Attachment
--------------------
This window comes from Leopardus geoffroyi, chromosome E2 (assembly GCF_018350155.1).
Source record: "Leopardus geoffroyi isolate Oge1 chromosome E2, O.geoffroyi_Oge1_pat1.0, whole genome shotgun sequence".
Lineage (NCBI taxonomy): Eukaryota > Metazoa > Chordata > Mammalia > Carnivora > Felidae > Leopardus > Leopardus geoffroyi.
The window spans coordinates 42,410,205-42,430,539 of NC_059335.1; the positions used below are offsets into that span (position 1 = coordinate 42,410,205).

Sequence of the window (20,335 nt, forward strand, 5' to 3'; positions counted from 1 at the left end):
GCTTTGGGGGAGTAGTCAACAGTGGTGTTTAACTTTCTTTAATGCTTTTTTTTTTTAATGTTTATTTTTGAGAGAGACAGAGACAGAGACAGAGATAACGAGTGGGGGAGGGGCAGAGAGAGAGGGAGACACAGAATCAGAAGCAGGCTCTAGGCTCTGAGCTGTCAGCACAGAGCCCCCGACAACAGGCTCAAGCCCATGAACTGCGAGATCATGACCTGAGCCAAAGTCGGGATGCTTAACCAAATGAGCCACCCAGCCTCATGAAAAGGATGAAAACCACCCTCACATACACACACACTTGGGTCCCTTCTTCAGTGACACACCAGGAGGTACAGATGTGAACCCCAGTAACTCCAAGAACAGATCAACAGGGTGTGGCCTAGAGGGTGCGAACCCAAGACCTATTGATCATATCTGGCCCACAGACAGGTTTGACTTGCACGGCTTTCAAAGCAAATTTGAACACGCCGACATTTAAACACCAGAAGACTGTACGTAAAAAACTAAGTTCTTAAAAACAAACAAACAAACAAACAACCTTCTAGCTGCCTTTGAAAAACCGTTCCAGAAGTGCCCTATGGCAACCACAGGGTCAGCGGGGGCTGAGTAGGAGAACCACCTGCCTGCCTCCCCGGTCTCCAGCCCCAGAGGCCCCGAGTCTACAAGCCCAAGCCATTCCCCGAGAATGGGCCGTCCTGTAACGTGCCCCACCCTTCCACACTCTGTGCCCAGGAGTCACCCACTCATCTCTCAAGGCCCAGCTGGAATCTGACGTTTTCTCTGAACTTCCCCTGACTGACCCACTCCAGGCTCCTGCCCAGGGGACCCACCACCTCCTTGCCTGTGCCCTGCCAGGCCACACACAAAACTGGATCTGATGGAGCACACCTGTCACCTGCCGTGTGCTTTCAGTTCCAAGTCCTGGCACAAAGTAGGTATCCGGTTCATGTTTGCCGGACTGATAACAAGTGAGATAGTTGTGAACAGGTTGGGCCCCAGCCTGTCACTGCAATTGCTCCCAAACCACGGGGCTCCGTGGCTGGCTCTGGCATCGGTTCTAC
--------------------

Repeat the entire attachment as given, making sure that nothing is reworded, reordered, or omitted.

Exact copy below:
This window comes from Leopardus geoffroyi, chromosome E2 (assembly GCF_018350155.1).
Source record: "Leopardus geoffroyi isolate Oge1 chromosome E2, O.geoffroyi_Oge1_pat1.0, whole genome shotgun sequence".
Lineage (NCBI taxonomy): Eukaryota > Metazoa > Chordata > Mammalia > Carnivora > Felidae > Leopardus > Leopardus geoffroyi.
The window spans coordinates 42,410,205-42,430,539 of NC_059335.1; the positions used below are offsets into that span (position 1 = coordinate 42,410,205).

Sequence of the window (20,335 nt, forward strand, 5' to 3'; positions counted from 1 at the left end):
GCTTTGGGGGAGTAGTCAACAGTGGTGTTTAACTTTCTTTAATGCTTTTTTTTTTTAATGTTTATTTTTGAGAGAGACAGAGACAGAGACAGAGATAACGAGTGGGGGAGGGGCAGAGAGAGAGGGAGACACAGAATCAGAAGCAGGCTCTAGGCTCTGAGCTGTCAGCACAGAGCCCCCGACAACAGGCTCAAGCCCATGAACTGCGAGATCATGACCTGAGCCAAAGTCGGGATGCTTAACCAAATGAGCCACCCAGCCTCATGAAAAGGATGAAAACCACCCTCACATACACACACACTTGGGTCCCTTCTTCAGTGACACACCAGGAGGTACAGATGTGAACCCCAGTAACTCCAAGAACAGATCAACAGGGTGTGGCCTAGAGGGTGCGAACCCAAGACCTATTGATCATATCTGGCCCACAGACAGGTTTGACTTGCACGGCTTTCAAAGCAAATTTGAACACGCCGACATTTAAACACCAGAAGACTGTACGTAAAAAACTAAGTTCTTAAAAACAAACAAACAAACAAACAACCTTCTAGCTGCCTTTGAAAAACCGTTCCAGAAGTGCCCTATGGCAACCACAGGGTCAGCGGGGGCTGAGTAGGAGAACCACCTGCCTGCCTCCCCGGTCTCCAGCCCCAGAGGCCCCGAGTCTACAAGCCCAAGCCATTCCCCGAGAATGGGCCGTCCTGTAACGTGCCCCACCCTTCCACACTCTGTGCCCAGGAGTCACCCACTCATCTCTCAAGGCCCAGCTGGAATCTGACGTTTTCTCTGAACTTCCCCTGACTGACCCACTCCAGGCTCCTGCCCAGGGGACCCACCACCTCCTTGCCTGTGCCCTGCCAGGCCACACACAAAACTGGATCTGATGGAGCACACCTGTCACCTGCCGTGTGCTTTCAGTTCCAAGTCCTGGCACAAAGTAGGTATCCGGTTCATGTTTGCCGGACTGATAACAAGTGAGATAGTTGTGAACAGGTTGGGCCCCAGCCTGTCACTGCAATTGCTCCCAAACCACGGGGCTCCGTGGCTGGCTCTGGCATCGGTTCTAC